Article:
"I stuck him in," Mr. Gores recalled, "not really as a character. I just had my [Bay Area] guys say, 'Well we were talking with Harry Bosch down at the Hollywood station; there's a murder down there, and he's gonna look into it for us.'"

Mr. Gores got permission beforehand from Mr. Connelly for this cameo reference. "As far as I know," says Michael Connelly, now living in Florida, "that was the first time" another author made such use of his series lead. "Other times, I've just kind of heard about it....If it's happening, it's obviously a nice compliment. So, as far as I can tell, it's fine with me."

The most elaborate Bosch cameo yet was one in which Mr. Connelly himself participated. In 2003, when he and fellow detective-novelist Robert Crais each had books scheduled for publication at about the same time, the writers arranged for a Bosch appearance to be matched by a sighting of Elvis -- not Elvis Presley, but Mr. Crais's L.A. private-detective character Elvis Cole.

"The artful reader would recognize 'em," Mr. Connelly said, "because we think we have almost a hundred percent overlap in our audiences....So in my book 'Lost Light,' at one point Harry Bosch comes to a red light, and across the red light is a private detective he knows that's his neighbor, in the yellow Corvette; and they just kind of give each other the smooth-sailing signal.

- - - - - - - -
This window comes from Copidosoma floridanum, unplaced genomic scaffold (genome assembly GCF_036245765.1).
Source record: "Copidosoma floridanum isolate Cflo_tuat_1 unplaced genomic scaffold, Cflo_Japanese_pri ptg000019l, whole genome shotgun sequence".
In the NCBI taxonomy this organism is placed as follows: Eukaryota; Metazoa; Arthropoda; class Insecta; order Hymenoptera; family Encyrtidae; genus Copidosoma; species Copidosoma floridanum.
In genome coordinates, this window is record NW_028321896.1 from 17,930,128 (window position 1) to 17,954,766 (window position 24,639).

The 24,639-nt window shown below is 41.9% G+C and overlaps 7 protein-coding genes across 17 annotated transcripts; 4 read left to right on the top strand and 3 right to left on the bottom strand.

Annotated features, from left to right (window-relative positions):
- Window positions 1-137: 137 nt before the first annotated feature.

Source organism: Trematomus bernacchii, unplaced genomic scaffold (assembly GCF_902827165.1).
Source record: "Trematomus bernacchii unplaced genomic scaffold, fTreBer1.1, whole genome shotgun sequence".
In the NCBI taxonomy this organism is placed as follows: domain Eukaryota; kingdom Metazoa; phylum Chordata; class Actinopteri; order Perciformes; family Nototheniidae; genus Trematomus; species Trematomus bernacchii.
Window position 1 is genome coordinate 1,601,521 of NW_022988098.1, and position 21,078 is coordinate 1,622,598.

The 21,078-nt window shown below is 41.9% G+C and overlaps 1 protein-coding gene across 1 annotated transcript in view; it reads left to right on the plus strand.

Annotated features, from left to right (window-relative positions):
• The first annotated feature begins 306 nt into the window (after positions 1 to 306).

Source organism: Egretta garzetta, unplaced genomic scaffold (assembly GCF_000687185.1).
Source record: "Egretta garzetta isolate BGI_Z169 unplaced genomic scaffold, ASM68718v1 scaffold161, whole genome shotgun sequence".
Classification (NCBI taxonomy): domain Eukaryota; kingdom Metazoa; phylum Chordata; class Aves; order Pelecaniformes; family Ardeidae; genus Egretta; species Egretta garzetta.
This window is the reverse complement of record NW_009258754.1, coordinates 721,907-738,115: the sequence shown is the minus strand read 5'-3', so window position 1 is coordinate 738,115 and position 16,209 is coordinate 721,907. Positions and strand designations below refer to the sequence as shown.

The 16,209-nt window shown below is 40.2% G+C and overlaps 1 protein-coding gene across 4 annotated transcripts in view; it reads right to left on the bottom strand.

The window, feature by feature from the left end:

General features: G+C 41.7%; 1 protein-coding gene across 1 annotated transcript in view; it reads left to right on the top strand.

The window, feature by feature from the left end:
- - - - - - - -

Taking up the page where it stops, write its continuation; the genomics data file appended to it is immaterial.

"Then in Bob's book 'The Last Detective,' he had Elvis Cole taken to the Hollywood police station...and there he talks to another detective, unrelated to the case, who he knew was a Vietnam veteran; and he just gives a few descriptions that kind of made it clear, without naming him, that that was Harry Bosch."

Such overlappings of Bosch into other people's fiction seems an extension of a creative device Mr. Connelly himself employs on a grander scale. In the books of Michael Connelly (16, so far), major and minor characters from this or that series or stand-alone title wander in and out of one another's sagas all the time. The female-criminal lead of 1999's "Void Moon," for instance, has since been glimpsed in a couple of Harry Bosch novels. The journalist-sleuth of "The Poet" (1997) later played a part in one of Bosch's cases. And very sharp-eyed readers of the 2005 book "The Lincoln Lawyer" will spot that novel's eponymous attorney as the son of a man ID'ed long ago as the father of Harry Bosch.